The 5th state to be admitted to the Union, 9 January 1788.
Proof that Jesuit missionaries labored early among the Indians of Connecticut exists in the laws passed by the colony, 1648, expelling Jesuits and threatening them with hanging if they returned.
In 1650-1651, however, Father Gabriel Druillettes, S.J., visited New Haven as an envoy from Canada to establish friendly trade relations with government officials.
In spite of the arrival in Connecticut, 1755, of 400 exiled Acadians, and an early influx of Irish immigrants, many of whom served in the Revolution, no ministry of priests was allowed within the state until the Constitution of 1818 established religious freedom.
Occasionally missionary priests had visited the French troops of Rochambeau's army, or settlers of French descent.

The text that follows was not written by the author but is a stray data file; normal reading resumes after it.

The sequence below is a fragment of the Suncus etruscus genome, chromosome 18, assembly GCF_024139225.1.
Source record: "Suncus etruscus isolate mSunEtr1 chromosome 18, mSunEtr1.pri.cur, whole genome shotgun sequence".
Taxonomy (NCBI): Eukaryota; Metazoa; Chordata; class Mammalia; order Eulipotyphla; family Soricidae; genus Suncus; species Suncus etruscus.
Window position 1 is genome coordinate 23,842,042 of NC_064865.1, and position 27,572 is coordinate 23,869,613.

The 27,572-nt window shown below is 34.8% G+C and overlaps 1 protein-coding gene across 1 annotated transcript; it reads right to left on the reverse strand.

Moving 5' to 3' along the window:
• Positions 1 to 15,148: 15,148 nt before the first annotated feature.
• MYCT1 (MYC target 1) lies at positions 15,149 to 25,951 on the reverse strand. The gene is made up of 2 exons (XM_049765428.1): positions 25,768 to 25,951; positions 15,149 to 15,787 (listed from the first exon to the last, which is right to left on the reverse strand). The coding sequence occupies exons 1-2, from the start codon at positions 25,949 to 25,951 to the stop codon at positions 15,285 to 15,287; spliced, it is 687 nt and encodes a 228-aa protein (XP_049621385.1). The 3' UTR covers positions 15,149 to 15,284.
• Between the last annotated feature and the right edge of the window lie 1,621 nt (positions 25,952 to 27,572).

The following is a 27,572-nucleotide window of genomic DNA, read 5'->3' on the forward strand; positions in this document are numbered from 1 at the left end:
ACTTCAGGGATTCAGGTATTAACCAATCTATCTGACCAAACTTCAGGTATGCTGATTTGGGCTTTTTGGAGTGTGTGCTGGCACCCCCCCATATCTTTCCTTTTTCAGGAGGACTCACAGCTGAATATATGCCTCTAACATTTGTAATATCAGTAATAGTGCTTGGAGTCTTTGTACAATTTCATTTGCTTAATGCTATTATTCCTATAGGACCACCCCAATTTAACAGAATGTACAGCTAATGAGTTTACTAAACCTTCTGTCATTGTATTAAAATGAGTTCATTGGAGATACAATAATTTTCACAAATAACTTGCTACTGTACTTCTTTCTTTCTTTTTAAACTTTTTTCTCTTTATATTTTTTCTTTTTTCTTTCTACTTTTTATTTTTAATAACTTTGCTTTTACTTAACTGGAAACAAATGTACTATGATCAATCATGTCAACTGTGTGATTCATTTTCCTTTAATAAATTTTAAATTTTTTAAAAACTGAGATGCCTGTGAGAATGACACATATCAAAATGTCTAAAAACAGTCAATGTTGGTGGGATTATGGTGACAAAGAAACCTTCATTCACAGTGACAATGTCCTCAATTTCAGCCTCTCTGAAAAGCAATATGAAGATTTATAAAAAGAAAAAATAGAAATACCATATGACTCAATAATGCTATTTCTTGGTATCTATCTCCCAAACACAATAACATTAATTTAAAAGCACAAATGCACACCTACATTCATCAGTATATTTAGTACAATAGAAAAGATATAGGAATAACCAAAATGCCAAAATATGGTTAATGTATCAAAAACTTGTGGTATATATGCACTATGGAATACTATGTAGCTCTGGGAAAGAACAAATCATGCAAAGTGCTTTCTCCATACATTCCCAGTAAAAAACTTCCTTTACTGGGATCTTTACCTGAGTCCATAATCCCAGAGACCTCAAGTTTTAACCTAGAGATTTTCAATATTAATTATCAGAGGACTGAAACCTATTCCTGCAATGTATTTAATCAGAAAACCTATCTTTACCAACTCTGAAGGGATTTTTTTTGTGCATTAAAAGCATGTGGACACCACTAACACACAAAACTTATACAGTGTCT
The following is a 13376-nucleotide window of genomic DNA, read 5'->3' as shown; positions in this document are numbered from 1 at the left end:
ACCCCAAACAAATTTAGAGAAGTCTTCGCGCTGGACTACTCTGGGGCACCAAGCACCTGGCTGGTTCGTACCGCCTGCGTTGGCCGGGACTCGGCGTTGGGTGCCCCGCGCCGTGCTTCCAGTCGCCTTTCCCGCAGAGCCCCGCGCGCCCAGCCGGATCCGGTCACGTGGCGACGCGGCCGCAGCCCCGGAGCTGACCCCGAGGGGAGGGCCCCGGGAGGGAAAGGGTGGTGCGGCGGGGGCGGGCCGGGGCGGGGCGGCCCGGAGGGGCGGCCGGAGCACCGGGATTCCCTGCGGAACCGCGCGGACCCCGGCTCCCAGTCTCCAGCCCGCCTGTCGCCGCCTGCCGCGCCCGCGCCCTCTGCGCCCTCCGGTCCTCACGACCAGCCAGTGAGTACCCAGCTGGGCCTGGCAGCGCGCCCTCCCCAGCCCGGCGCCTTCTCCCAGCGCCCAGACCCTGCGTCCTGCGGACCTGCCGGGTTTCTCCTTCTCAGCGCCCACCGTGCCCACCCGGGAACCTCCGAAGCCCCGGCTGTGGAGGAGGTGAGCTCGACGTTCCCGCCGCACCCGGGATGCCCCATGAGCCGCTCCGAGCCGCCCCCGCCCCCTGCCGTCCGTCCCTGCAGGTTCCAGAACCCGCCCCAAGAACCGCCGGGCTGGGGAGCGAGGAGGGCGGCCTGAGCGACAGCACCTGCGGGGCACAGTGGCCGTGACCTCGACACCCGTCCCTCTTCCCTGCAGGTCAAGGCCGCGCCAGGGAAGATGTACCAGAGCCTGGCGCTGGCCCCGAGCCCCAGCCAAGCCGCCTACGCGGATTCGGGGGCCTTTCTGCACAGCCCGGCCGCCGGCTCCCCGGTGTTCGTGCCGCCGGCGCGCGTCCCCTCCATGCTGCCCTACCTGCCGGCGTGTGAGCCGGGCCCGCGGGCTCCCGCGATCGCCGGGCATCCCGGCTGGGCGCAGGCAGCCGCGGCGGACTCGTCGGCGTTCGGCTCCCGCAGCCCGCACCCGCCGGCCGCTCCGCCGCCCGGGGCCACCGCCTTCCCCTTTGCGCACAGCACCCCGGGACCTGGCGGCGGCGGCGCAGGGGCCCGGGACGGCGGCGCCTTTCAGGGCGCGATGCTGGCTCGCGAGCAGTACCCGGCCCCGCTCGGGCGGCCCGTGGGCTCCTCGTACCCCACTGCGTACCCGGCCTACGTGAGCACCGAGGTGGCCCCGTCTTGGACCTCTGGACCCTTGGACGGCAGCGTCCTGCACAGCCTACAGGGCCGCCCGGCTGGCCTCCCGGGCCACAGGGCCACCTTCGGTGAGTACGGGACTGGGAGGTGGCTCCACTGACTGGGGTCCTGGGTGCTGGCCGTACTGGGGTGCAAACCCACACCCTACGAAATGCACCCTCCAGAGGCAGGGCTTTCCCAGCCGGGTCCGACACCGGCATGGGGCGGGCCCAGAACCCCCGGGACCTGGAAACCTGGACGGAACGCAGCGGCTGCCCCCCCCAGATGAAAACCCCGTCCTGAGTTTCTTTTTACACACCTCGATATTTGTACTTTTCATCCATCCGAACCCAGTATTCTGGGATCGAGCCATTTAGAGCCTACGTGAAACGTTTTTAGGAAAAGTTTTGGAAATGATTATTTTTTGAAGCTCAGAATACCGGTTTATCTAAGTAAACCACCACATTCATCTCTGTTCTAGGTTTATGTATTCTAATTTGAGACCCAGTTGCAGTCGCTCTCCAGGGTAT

In the early 19th century there were visitations from Bishop Jean Cheverus of Boston, and his successor Bishop Benedict Fenwick.
Finally, 1828, a resident priest, Revend Bernard O'Cavanaugh, was appointed to Hartford, an upper room serving as the first chapel.
By 1834 there were churches in Hartford and New Haven.
The Diocese of Hartford comprises the state.
Catholic influence on place-names of the state is limited to one example
Ecclessiastically the state an archdiocese,
and two dioceses,
patron saints index
New Catholic Dictionary